It’s that time of year! Family reunions.
Stephen has a very large family. Well, he did. He was born to parents late in their lives and he grew up with many aunts, uncles, cousins, and nieces/nephews close to his age. Now, the reunion seems to get smaller each year. Many of those relatives pass on from this place and it’s always sad to see missing chairs. Previous reunions have been bittersweet, dangerous even, but always fun. And this year was no exception.
I took the GF spice cake I made last night. And my mother-in-law made 4 things that I could eat. And I’m so glad she did. Trying to weave through a potential gluten nightmare was not fun. I always have a bar or fruit handy.
We had the reunion in the same Hay Valley Fire Station. This area of Walker County Alabama is where my father-in-law’s family grew up. It started raining as we drove up. We made a pact that if it rained another 30 minutes, we would all grab our food and meet up at a park. One life-threatening flood is enough for this clan.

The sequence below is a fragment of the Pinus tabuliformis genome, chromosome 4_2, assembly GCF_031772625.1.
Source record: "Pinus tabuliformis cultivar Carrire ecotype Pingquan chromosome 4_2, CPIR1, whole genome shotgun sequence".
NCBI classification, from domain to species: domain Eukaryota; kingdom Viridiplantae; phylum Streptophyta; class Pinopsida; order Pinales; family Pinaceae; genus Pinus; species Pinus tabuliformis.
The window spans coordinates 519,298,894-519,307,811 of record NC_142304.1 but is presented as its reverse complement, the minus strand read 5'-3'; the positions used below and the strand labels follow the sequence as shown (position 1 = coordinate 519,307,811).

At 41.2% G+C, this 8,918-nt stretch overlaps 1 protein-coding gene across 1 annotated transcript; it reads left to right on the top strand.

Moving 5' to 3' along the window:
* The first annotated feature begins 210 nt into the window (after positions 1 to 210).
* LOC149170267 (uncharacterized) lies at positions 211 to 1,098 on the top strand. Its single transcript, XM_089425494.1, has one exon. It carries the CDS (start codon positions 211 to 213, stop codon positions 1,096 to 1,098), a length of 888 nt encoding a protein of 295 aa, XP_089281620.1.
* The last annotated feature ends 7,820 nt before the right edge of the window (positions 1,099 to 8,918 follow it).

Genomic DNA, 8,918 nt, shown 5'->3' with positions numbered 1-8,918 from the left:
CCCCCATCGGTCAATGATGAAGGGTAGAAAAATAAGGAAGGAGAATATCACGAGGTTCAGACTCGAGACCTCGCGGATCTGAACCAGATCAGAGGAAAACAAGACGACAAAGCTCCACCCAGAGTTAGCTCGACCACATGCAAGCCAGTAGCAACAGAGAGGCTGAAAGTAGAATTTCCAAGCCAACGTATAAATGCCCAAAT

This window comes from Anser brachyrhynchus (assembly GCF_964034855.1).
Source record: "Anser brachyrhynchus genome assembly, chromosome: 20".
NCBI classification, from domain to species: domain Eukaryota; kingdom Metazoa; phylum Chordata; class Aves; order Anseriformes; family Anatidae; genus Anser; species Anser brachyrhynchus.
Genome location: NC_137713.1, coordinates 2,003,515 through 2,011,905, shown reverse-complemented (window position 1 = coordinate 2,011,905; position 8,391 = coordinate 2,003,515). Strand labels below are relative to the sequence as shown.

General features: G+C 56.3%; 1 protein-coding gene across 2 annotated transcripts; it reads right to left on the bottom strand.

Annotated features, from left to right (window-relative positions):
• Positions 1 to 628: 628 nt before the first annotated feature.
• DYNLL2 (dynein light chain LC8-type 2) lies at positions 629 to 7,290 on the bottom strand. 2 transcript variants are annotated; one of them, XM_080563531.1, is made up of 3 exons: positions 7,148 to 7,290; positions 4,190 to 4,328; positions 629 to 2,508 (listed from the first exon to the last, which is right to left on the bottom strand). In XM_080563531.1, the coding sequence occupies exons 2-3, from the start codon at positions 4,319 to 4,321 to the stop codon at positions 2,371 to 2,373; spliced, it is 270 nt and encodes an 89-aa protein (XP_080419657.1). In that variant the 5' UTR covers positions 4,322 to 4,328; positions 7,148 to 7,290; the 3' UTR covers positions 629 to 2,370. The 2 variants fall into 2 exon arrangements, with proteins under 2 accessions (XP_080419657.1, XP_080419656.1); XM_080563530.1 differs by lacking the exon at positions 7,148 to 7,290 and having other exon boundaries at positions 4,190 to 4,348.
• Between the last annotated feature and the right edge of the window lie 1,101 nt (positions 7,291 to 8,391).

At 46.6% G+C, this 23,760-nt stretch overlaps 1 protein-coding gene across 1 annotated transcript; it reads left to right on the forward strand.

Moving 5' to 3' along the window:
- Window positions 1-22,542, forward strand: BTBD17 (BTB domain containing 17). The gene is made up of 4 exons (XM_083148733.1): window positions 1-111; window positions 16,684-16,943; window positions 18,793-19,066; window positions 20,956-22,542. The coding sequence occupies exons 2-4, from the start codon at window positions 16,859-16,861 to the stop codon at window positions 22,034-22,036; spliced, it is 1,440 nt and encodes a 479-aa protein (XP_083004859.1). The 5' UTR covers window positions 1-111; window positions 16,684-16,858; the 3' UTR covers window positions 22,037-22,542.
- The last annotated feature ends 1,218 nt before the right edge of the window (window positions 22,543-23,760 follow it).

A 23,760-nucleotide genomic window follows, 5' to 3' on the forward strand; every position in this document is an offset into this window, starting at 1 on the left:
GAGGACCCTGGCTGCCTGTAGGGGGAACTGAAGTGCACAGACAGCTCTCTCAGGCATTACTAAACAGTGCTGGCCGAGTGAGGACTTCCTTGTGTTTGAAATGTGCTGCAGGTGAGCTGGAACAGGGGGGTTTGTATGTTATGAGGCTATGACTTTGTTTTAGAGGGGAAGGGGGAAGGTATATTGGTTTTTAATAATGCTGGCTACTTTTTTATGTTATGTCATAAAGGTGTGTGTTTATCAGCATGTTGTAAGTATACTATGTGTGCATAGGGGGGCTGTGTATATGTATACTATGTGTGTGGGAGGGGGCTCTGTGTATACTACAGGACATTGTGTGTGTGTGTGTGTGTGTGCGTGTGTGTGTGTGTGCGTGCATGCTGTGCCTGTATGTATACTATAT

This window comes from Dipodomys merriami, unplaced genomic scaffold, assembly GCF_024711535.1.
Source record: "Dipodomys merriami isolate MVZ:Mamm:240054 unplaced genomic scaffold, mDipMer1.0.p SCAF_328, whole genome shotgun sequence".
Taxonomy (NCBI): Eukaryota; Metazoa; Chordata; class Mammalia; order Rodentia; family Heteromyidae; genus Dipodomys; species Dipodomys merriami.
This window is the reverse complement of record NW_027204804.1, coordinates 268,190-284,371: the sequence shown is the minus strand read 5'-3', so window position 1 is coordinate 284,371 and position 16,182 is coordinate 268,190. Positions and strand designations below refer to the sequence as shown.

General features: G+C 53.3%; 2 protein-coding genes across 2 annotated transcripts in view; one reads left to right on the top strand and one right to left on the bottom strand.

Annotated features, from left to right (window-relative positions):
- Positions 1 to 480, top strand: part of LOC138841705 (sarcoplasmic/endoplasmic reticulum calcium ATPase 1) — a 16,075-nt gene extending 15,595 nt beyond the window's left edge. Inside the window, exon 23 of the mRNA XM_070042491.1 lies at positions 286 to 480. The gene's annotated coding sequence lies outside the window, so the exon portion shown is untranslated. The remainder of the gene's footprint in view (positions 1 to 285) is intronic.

Plenty of food.
Plenty of catching up to do.
The best part is the story telling. This is my father-in-law’s brother and between these two men, the stories are unbelievable. Setting barns on fire, rats biting noses, mules kicking each other–actual mules, not the brothers 😉 and on and on. The several sisters doted on their brothers but wanted to ring their necks, too.
Plenty of missing. This is the same man who wore bright red shoes to the flood reunion and when the waters rose, he just rolled his pants up and kept on smiling and visiting. Now he’s lost. His wife passed on a few months ago. She was the same sweet lady who sat by my father-in-law’s bed during those last two weeks. She never said anything, just quietly prayed and read and thought about her baby brother. And now she’s gone. And she is greatly missed.
It saddens me that the “Greatest Generation” is slowly leaving us. These are the same people who survived a depression, fought in wars, returned to work in fields, mines, and assembly lines, women who raised the family and worked the farms. Through it all, some things remained sacred. God. Family. Country.
I’m glad they instilled these sacred values in us.